In the 1970s, some PLO members, such as the organisation’s London representative, Said Hammami, advocated the two-state option and paid for it with their lives. Meanwhile, their Israeli counterparts, such as the peacenik and journalist Uri Avnery, were ostracised and demonised. During the Oslo years, Yitzhak Rabin, despite treading a cautious and slow path that undermined the peace process, also paid for his “betrayal” with his life.

Albert Einstein once described nationalism as “the measles of the human race”. In the context of the Arab-Israeli conflict, I would hazard to liken it to an immune system which evolved originally to defend against oppression and weakness but which has grown over the years into a cancer corroding the humanity of all those involved.

Like the 19th-century European models upon which they are based, Arab and Jewish nationalism started off as a quest for self-determination. However, the medicine that sought to cure oppression and overcome weakness quickly morphed into a dangerous and highly addictive hallucinogen which has led the most hardcore abusers on such a wild trip that they have become almost entirely detached from reality. Many people have woken up to the terrible side effects of the nationalism drug, but fear the withdrawal symptoms too much to kick the habit or allow themselves to be lured back into the opium den by charismatic pushers like Avigdor Lieberman or Khaled Meshaal.

With Likud, Yisrael Beiteinu and Hamas currently calling the shots, it is hard to imagine that there was once a time when identities were more fluid – when the term “Palestinian” also encompassed Jews, when Middle Eastern Jews freely identified themselves and were seen as “Arabs”, while some European Jews, including Britain’s only prime minister of Jewish extraction, Benjamin Disraeli, held the romantic notion that they were “Mosaic Arabs”.

But after a century of conflict, perceptions have hardened and identities have narrowed to the extent that the mere suggestion that Israelis and Arabs have something in common is widely regarded as an insult.

But if this conflict is ever to be resolved, we need to invade this common ground, occupy it and make it our own. For both sides, the prospect of dividing up the land into two separate states is painful because it would deprive them of access to areas of great symbolic and emotional value. Acknowledging that Israelis and Palestinians actually live in a single country, and striving to make that state a fairer one that serves all its people, will avoid this distressing carve-up.

We need a bi-national confederated state made up of an autonomous, secular Israeli and Palestinian component – each of which can keep the cultural trappings of nationhood, such as the flag and national anthem. Freedom of movement within this federation would ensure that Israelis and Palestinians have access to all the places they hold sacred and dear, such as Jerusalem, Hebron and Jaffa. In this scenario the energies currently consumed by conflict can be re-diverted to creating prosperity for all.

By recognising that Israelis and Palestinians possess equal stakes in a common homeland, one can do away with the familiar and uncompromising terms of reference of who holds historic title to the land, of occupation and resistance, of terrorism and retaliation, of Cane and Abel, of David and Goliath.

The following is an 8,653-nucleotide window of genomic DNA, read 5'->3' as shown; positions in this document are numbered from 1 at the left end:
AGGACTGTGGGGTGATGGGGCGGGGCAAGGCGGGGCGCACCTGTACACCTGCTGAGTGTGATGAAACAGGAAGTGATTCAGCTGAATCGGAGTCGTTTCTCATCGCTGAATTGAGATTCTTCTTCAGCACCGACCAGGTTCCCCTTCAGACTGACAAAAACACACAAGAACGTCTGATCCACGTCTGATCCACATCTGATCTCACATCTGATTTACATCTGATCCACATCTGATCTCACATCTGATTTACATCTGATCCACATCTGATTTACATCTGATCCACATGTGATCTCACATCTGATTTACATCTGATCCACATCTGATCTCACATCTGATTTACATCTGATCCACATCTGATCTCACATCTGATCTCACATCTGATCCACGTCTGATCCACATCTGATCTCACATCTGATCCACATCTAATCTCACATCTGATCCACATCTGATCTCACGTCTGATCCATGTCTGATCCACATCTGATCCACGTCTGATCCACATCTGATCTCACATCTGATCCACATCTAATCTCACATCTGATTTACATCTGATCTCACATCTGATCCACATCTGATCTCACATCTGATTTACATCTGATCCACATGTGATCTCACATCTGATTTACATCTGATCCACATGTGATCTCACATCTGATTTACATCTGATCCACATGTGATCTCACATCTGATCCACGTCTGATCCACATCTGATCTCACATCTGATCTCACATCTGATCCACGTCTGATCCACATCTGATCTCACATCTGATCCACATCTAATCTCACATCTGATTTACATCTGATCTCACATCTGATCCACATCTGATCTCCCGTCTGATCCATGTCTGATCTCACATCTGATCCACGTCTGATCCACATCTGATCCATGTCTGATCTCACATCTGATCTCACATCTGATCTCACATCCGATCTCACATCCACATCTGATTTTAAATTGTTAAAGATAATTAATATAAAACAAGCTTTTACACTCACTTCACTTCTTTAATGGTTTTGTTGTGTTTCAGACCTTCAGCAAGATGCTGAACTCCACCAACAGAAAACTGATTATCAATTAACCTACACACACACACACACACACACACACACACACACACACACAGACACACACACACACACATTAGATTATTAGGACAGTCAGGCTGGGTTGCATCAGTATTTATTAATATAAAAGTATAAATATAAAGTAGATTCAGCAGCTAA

This column first appeared in the Jerusalem Post on 26 August 2009. It was written as part of a special series on nationalism for the Common Ground News Service.

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States of confusion

 
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By Khaled Diab

As the dust settles on Gaza, is the best vision for the future of the Middle East a one, two or three-state solution?

February 2009

The fragile two-week-old truce between Israel and Hamas looked in danger of collapsing this weekend as Israeli prime minister, Ehud Olmert, threatened a “disproportionate response” following the firing from Gaza – though not by Hamas, this time – of some two rockets at southern Israel on Sunday, causing no damage or casualties. Israel has already launched air strikes and says more could be on the way.

Does this mean that Olmert is considering resuming Israel’s 22-day pummelling of Gaza which left 1,300 Palestinians and 13 Israelis dead, and the Strip’s infrastructure reduced to dust, including some 20,000 homes destroyed or damaged? And to what end?

That either side should claim victory in Gaza shows just how warped perceptions are – the mighty can’t win in this asymmetric war, but neither can the weak.

As foreseen by so many, Israel’s bloody offensive failed to destroy Hamas or even stop the rocket attacks – yet the overwhelming majority of Israelis approved of the assault (93%, according to one poll commissioned by the Ma’ariv newspaper).

I got a sense of the extent of this support when an Israeli Buddhist we’d encountered in India phoned me to discuss Gaza. Despite being a declared pacifist and the obvious degree to which the carnage in Gaza distressed him, he was entirely convinced that “this time, there was no other option”. The idea of dialogue and removing the blockade strangling the Palestinians didn’t seem to have occurred to him.

In addition to the extra hatred among the Palestinians and the international condemnation it has fostered, the offensive has not delivered any sizeable domestic gains for Israel’s self-serving government, with all signs suggesting that the Likud’s ultra-hardline Binyamin Netanyahu is on track to win the upcoming election.